California Lutheran University's Student Newspaper Since 1961

The Echo

California Lutheran University's Student Newspaper Since 1961

The Echo

California Lutheran University's Student Newspaper Since 1961

The Echo

Put Your Money Where Your Mouth is

If you’re going to spend more money on any one thing in your life, it should be the food you put in your body. In many cases the way you eat affects your long-term health and dictates how you feel. As ethical consumers, we need to be more aware of where our food comes from and be willing to pay what that food is really worth.

This past weekend, I had the opportunity to visit The Abundant Table, a local, non-profit farm in Camarillo. After an hour of weeding and learning about the processes of farming, I decided to support them by buying a small package of strawberries for the ride home.

Several of my friends told me that they couldn’t believe I would pay $7, when I could get almost twice as many strawberries at Ralphs or Vons for the same price.

It’s true that I wouldn’t spend this much every time, but for a special purchase that was grown sustainably without pesticides, this price is far from unreasonable. It is a valuable thing to know your money is going directly to a local business committed to educating our community about the process of farming.

Lisa Devine, intern program director at The Abundant Table, said the purpose of local farms like this is to foster connection to food and help those who visit be mindful about the way they buy.

There are so many other purchases that we accept a higher price tag on without a second thought. If you visit a tattoo shop, there is an understanding that to ensure higher quality, you should be willing to spend more. For some reason when it comes to food, a couple dollars more for fresh, sustainably-sourced produce is unacceptable to the modern consumer.

Industrial agriculture has skewed the perception of what food should cost. If a farm is operated without pesticides, like The Abundant Table, then they must pay for other solutions to pests.

Based on the fact that we celebrate holidays like Small Business Saturday between Black Friday and Cyber Monday every year and National Small Business Week in early May, it’s clear that Americans have a growing concern for supporting local businesses. Now we have a responsibility to extend this same care to our food systems.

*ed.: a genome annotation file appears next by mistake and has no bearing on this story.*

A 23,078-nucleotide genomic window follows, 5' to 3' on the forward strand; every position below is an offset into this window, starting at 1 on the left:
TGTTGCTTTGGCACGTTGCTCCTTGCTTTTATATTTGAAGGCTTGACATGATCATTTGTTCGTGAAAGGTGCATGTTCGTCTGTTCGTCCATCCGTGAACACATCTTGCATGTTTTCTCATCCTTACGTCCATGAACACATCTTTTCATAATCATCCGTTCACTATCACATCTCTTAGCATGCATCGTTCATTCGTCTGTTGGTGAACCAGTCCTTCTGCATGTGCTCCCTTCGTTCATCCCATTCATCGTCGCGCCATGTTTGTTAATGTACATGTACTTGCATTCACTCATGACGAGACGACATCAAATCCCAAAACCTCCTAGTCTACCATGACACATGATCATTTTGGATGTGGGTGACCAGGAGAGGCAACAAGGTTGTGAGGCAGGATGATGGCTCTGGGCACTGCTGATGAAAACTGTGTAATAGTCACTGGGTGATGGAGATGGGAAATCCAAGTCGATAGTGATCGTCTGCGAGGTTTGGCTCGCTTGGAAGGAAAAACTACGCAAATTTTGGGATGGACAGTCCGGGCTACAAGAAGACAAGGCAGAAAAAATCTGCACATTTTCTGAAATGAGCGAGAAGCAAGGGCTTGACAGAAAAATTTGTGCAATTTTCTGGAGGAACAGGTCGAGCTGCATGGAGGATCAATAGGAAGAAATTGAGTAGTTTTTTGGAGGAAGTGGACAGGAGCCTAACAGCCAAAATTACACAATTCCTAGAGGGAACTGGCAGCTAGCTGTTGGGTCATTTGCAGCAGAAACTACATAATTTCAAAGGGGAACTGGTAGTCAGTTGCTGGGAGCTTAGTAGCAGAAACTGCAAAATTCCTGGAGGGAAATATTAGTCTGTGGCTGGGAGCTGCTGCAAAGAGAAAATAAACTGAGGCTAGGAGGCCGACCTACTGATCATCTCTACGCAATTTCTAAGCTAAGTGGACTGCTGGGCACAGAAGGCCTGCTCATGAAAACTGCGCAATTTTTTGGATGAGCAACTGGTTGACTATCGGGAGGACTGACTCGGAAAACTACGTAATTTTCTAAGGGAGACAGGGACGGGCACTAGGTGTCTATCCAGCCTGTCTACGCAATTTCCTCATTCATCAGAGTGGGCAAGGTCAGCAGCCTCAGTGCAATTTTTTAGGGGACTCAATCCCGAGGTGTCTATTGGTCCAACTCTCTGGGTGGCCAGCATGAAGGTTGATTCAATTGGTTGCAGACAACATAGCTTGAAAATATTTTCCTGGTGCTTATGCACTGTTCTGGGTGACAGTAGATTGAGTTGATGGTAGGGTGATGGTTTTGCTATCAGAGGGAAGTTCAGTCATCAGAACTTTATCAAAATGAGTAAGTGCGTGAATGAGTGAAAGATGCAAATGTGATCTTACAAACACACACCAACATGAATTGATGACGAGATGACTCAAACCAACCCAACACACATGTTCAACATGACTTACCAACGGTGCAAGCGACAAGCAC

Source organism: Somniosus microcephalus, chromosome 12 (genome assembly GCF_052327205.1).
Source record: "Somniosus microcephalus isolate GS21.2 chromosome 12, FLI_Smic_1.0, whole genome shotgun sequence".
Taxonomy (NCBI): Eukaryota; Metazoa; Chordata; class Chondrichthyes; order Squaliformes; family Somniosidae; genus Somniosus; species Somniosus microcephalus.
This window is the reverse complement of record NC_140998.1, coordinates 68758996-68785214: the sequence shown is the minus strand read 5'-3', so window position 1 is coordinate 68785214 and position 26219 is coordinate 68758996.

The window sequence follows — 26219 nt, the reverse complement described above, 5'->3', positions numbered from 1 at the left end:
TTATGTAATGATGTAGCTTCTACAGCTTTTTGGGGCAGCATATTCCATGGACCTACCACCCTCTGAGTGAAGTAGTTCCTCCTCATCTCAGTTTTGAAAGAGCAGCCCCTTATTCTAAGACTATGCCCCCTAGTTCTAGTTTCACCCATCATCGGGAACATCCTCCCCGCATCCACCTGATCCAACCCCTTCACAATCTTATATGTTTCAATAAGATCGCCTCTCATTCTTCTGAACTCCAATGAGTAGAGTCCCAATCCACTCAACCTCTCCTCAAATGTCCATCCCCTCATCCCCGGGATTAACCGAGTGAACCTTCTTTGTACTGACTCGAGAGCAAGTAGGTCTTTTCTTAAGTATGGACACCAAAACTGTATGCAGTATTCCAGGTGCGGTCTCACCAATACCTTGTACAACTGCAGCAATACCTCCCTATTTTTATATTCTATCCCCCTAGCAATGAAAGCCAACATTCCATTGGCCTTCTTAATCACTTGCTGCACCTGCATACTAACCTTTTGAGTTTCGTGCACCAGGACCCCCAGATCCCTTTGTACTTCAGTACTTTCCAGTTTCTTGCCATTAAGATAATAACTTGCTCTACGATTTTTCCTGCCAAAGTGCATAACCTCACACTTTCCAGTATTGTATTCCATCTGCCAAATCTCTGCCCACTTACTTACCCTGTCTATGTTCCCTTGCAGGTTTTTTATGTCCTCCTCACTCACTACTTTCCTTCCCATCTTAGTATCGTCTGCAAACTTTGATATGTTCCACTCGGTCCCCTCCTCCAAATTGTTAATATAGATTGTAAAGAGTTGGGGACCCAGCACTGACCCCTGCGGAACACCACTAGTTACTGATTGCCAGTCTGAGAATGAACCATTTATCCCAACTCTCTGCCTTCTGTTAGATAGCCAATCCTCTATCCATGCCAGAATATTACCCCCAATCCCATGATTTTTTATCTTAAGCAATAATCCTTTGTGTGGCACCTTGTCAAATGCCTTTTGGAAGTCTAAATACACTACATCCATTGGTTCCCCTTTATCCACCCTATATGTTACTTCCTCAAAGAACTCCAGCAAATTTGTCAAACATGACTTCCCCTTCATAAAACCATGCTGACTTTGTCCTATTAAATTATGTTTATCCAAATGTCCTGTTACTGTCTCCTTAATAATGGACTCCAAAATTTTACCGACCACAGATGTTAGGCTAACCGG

As much as young adults may appear to care about health, only 41 percent of Gen Z and 32 percent of millennial respondents to a 2015 Nielsen study said they were willing to pay an additional premium for sustainably-sourced ingredients.

The truth is we don’t know much about the systems that bring us our food. When we find a bargain, it often means somewhere along the line some steps in quality or justice are being ignored. Most likely a worker is not being paid a liveable wage so that we can pick up pesticide-covered produce for a fraction of the price.

As a college student on a budget, I too have been the kind of shopper who puts the cheapest item in my cart. When you stop to look, though, the cheapest avocados come from Mexico, rather than here in California where we’re surrounded by avocado groves.

The problem is, it is difficult to trace the source of a lot of our produce to determine if workers are being paid liveable wages when the price is so cheap. If you try to search for the wages of Dole workers, for example, you’ll find what an IT engineer makes, but not those actually picking the fruit. We are so disconnected from the growing of our food that most of us don’t even think to look into this anyway.

For those who are concerned about the higher prices associated with buying organic produce, it only takes a few Google searches to figure out there are certain foods you should buy organic and others where it’s really not necessary.

The Environmental Working Group releases an annual “Dirty Dozen” and “Clean Fifteen” list, advising consumers on the levels of pesticide use in the production of certain crops. The 2019 “Dirty Dozen” includes strawberries, spinach, kale, nectarines, apples, grapes, peaches, cherries, pears, tomatoes, celery and potatoes.

USDA testing in early 2019 found more than 90 percent of these foods tested positive for residues of two or more pesticides. Strawberries have been at the top of the Dirty Dozen list for three years in a row and showed evidence of an average of 7 different types of pesticides. The results of several studies in 2018 showed the pesticides typically used on strawberries have been linked to elevated health risks, including infertility.

If avoiding these risks is what I’m buying with a little extra money, then I’m willing to do it. There are other areas to cut spending to make room for better choices in grocery shopping.

Rather than continuing to mindlessly eat on the go and reach for the cheapest option, consider the implications of those choices. Do a little research and check out the farmers’ markets and local farms like The Abundant Table available in your area. The prices are often not as high as you think and it is fulfilling to be able to meet the person who grew what you’re about to eat.

If you want to eat healthy and socially responsible food, you should know where it comes from and be willing to support those who grow it. When we make the choice of what we want to eat, it impacts others. It’s true the cost goes up when you shop locally and organically, but if you have the money, this is where it is worth it to spend.

Carly Aronson

More to Discover